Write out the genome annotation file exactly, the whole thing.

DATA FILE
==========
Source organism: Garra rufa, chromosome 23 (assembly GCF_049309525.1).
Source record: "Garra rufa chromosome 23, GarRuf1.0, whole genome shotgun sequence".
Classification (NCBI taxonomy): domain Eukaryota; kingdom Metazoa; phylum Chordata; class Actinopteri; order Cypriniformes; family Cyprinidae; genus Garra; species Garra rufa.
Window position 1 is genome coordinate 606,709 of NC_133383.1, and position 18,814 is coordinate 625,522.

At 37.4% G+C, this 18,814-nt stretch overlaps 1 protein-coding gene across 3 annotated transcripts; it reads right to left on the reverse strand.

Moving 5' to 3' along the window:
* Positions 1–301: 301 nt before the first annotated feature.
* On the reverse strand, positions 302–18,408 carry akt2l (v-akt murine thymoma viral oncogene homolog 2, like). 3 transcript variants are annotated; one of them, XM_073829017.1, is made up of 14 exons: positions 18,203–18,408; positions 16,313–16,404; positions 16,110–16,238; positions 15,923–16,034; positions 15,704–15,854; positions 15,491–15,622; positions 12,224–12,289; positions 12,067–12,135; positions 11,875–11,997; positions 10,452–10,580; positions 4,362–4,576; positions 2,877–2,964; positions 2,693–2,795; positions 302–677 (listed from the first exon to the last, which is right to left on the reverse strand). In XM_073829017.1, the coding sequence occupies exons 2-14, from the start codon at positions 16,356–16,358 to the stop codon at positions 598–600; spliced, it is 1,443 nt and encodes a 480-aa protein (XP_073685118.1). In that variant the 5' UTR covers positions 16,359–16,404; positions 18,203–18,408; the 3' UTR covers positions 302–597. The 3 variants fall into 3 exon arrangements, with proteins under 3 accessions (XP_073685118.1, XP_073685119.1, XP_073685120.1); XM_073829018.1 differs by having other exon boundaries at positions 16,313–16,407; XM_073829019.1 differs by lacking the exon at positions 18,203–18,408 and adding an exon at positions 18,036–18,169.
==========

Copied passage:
Source organism: Garra rufa, chromosome 23 (assembly GCF_049309525.1).
Source record: "Garra rufa chromosome 23, GarRuf1.0, whole genome shotgun sequence".
Classification (NCBI taxonomy): domain Eukaryota; kingdom Metazoa; phylum Chordata; class Actinopteri; order Cypriniformes; family Cyprinidae; genus Garra; species Garra rufa.
Window position 1 is genome coordinate 606,709 of NC_133383.1, and position 18,814 is coordinate 625,522.

At 37.4% G+C, this 18,814-nt stretch overlaps 1 protein-coding gene across 3 annotated transcripts; it reads right to left on the reverse strand.

Moving 5' to 3' along the window:
* Positions 1–301: 301 nt before the first annotated feature.
* On the reverse strand, positions 302–18,408 carry akt2l (v-akt murine thymoma viral oncogene homolog 2, like). 3 transcript variants are annotated; one of them, XM_073829017.1, is made up of 14 exons: positions 18,203–18,408; positions 16,313–16,404; positions 16,110–16,238; positions 15,923–16,034; positions 15,704–15,854; positions 15,491–15,622; positions 12,224–12,289; positions 12,067–12,135; positions 11,875–11,997; positions 10,452–10,580; positions 4,362–4,576; positions 2,877–2,964; positions 2,693–2,795; positions 302–677 (listed from the first exon to the last, which is right to left on the reverse strand). In XM_073829017.1, the coding sequence occupies exons 2-14, from the start codon at positions 16,356–16,358 to the stop codon at positions 598–600; spliced, it is 1,443 nt and encodes a 480-aa protein (XP_073685118.1). In that variant the 5' UTR covers positions 16,359–16,404; positions 18,203–18,408; the 3' UTR covers positions 302–597. The 3 variants fall into 3 exon arrangements, with proteins under 3 accessions (XP_073685118.1, XP_073685119.1, XP_073685120.1); XM_073829018.1 differs by having other exon boundaries at positions 16,313–16,407; XM_073829019.1 differs by lacking the exon at positions 18,203–18,408 and adding an exon at positions 18,036–18,169.